Hazardous Material Removal

Removal of Asbestos and Other Hazardous Materials

Update from the Building for the Future Steering Committee dated October, 2016

You may have heard that we tested for and found asbestos and other hazardous materials as part of our building project.  Asbestos is the name given to a group of minerals that occur naturally in the environment as bundles of fibers that can be separated into thin, durable threads. These fibers are resistant to heat, fire, and chemicals and do not conduct electricity. For these reasons, asbestos has been used widely in many industries.  Over time, it has been learned that exposure to asbestos fibers can cause various respiratory diseases.  The hazardous materials are metals that were found in soils outside the building.

Neither of these discoveries are a surprise.  Given the age of the building, we thought it likely we would find that asbestos was used in some of the construction material.  We also knew that part of our site had been used as an informal “dump” before construction of the church.  Before any other work is done, a certified asbestos abatement contractor will remove the asbestos.  Some heavy metals were found in soil samples taken outside along the alley and Hampden Avenue as part of the relocation of the alley.  Our contractor, Faurot, is familiar with this material and will ensure it is handled and disposed of appropriately.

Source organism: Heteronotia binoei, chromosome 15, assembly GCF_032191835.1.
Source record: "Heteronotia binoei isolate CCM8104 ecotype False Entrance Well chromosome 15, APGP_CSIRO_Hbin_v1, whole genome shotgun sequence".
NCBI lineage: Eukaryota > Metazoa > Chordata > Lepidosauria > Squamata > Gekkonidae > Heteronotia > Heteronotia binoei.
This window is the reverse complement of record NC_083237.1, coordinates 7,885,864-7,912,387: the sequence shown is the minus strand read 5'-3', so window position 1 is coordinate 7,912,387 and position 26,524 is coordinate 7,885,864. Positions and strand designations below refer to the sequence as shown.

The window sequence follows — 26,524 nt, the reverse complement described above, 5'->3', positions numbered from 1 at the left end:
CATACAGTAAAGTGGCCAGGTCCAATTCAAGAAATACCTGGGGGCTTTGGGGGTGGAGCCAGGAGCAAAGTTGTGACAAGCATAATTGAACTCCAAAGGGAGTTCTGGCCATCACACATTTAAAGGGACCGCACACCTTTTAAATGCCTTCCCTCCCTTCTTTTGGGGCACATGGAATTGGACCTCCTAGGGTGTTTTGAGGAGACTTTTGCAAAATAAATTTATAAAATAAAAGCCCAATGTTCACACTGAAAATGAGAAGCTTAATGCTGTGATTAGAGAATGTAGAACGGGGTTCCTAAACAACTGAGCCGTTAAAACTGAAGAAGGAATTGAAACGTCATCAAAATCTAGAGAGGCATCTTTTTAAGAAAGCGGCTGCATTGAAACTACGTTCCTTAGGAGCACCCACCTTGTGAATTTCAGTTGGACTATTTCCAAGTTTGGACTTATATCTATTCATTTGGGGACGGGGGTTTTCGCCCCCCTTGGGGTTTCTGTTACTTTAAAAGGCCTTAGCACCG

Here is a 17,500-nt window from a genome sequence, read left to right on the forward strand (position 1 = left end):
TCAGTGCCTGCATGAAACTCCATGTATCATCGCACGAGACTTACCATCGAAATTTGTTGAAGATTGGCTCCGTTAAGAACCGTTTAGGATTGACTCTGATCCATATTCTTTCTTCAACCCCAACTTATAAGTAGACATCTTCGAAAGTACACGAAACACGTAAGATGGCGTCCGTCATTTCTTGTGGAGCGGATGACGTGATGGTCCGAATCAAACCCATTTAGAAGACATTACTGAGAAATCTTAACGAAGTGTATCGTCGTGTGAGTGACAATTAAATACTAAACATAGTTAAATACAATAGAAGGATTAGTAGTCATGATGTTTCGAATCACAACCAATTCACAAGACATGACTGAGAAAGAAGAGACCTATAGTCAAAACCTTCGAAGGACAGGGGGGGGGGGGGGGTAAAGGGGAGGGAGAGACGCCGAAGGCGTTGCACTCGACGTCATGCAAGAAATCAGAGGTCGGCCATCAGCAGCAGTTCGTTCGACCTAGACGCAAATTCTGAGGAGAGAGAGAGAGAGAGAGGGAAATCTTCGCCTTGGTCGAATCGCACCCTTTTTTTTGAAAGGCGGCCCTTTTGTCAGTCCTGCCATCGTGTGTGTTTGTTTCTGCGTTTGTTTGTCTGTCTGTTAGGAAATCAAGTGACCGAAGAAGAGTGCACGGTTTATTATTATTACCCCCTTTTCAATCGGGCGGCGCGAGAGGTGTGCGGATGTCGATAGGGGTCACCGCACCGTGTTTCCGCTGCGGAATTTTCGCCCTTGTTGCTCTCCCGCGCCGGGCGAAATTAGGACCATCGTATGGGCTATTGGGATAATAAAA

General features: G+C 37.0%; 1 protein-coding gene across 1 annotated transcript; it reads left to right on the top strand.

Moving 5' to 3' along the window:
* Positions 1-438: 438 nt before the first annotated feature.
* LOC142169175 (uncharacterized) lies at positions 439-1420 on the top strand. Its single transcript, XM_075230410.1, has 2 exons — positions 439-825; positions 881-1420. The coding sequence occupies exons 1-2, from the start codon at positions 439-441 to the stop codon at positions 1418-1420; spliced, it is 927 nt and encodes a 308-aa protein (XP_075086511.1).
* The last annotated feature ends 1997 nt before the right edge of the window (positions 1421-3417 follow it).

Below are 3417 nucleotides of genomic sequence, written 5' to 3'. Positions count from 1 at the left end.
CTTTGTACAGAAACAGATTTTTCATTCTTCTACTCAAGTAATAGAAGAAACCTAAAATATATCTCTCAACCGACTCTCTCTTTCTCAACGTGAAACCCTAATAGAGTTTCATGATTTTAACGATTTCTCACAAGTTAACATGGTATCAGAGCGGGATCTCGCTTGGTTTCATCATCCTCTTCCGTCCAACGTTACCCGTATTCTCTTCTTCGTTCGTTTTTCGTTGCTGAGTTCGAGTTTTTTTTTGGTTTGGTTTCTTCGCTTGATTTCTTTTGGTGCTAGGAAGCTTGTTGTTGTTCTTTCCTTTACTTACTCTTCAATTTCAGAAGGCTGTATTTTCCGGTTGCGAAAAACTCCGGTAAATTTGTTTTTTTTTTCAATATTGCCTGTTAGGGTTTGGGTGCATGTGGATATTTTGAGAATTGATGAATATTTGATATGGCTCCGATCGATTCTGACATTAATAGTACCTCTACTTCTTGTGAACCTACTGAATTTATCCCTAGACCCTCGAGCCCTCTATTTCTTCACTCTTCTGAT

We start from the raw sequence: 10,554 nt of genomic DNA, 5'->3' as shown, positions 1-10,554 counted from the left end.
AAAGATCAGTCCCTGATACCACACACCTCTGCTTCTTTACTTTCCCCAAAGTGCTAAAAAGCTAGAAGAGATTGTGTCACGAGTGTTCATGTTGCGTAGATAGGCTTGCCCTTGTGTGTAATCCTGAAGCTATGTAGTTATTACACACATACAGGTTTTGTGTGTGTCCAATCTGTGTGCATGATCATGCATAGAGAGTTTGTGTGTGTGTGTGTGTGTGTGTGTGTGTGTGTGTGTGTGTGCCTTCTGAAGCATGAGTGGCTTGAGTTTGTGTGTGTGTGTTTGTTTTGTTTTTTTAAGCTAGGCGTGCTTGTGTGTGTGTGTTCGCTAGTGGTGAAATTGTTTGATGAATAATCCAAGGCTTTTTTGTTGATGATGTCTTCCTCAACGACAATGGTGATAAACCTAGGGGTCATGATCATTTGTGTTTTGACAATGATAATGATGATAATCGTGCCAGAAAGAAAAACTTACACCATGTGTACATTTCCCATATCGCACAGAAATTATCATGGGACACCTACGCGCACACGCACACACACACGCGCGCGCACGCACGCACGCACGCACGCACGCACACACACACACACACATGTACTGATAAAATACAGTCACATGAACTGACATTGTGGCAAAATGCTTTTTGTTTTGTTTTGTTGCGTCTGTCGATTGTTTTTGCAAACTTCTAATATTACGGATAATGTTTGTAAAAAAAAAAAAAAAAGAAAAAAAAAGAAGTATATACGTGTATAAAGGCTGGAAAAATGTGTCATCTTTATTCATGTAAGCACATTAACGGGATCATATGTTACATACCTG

We do not believe either of these conditions posed any risk in the past during our regular use of the building.  The contamination in the soil was covered by asphalt and is not at a level of health concern given the lack of direct contact.  It also does not pose a concern to ground water since neither household or irrigation water from our property is used.  As for the asbestos, according to the Colorado Department of Public Health and Environment, “Asbestos-containing materials (ACM) in good condition should not pose a hazard to building occupants. If these materials can be maintained in good condition, it is recommended that they be left alone…”  Any health risk from asbestos would be related to long-term exposure, which would have needed  to be much longer and greater than our staff, children and parents would have experienced.